Spanish court allows euthanasia for paraplegic gunman awaiting trail

In a landmark ruling for euthanasia, a Spanish court has allowed a paraplegic man facing trial for a shooting spree the right to apply for assisted suicide before facing justice.

Observing that euthanasia was a “fundamental right, the national court in Tarragona said that the right to euthanasia law passed last year doesn’t allow the court to intervene in a such case whether the person is incarcerated, awaiting trial or not.

The ruling on July 8 acknowledged that the law could not have anticipated a situation where a person facing criminal charges might request assisted dying.

Spain’s euthanasia law allows adults with “serious and incurable” conditions that cause “unbearable suffering” to choose to end their lives, reports The Guardian.

Last December, Marin Eugen Sabau, 46, a Romanian security guard, shot and injured his three former co-workers at a security company in Tarragona in eastern Spain. He was later apprehended after he was shot in the spine by a police marksman.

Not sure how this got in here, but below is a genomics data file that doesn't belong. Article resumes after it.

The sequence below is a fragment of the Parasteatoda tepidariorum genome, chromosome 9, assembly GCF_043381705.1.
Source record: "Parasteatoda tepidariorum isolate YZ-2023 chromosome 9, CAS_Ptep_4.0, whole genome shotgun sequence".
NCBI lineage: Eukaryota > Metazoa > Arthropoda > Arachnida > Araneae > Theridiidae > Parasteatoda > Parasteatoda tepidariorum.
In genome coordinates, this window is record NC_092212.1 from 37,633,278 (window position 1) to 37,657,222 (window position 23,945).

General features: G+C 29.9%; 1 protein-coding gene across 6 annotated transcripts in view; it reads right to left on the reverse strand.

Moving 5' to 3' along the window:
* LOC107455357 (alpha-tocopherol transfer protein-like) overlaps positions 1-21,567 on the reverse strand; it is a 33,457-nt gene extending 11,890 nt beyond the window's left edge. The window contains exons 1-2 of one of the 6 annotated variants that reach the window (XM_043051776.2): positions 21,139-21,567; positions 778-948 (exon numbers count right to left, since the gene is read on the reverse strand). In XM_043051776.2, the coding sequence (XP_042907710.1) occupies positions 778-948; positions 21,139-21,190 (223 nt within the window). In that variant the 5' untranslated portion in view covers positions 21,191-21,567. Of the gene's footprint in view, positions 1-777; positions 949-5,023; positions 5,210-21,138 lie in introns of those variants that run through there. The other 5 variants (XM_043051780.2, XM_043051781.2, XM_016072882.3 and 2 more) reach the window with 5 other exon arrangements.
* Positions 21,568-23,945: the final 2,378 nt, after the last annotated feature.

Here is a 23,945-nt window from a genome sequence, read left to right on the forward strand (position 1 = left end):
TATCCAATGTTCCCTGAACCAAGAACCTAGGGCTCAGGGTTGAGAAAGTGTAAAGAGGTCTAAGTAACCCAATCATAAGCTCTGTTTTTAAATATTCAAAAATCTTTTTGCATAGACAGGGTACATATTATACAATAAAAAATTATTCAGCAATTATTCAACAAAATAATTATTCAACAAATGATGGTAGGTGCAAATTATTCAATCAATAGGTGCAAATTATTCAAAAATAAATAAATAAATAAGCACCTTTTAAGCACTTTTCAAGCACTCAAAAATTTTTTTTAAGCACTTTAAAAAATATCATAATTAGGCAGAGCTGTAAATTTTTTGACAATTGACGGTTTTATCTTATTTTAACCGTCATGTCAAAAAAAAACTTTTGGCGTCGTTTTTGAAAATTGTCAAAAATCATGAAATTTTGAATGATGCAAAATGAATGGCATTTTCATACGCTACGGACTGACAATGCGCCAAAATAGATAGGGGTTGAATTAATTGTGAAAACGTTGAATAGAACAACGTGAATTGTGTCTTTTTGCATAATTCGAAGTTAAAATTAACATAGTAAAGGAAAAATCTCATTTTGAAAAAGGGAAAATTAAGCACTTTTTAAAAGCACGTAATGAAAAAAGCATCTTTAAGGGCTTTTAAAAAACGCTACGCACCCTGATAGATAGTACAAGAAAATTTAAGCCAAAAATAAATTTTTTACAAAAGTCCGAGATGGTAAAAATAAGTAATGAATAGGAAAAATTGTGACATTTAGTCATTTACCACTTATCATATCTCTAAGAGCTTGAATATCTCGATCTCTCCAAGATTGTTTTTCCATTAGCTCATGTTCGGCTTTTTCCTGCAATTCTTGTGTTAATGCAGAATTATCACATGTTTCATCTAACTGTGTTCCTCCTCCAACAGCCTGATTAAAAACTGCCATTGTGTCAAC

In July, Sabau released a statement released from the prison revealing why he went on a killing spree and why he seeks euthanasia.

 “I’m paraplegic. I’ve got 45 stitches in one hand, and I can barely move my left arm. I’m full of screws and I can’t feel my chest,” he said.

Sabau claimed exploited and faced racist slurs by his bosses at the Securitas company who had made his life “a living hell”. Before the attack, he said that he sent an email to his superiors saying, “I’ve got no option, I will take the law into my own hands. Lessons learned with blood aren’t easily forgotten.”

He also claimed that the Catalan police fired first without warning and continued to fire when he was unconscious.

Meanwhile, the court’s ruling has angered the lawyers representing the wounded police officer who has decided to appeal to the constitutional court.

“The national court’s decision is erroneous. It hasn’t taken into account the victims’ suffering nor their dignity,” Antonio Bitos, the lawyer representing the wounded officer, was quoted as saying.

(With inputs from agencies)

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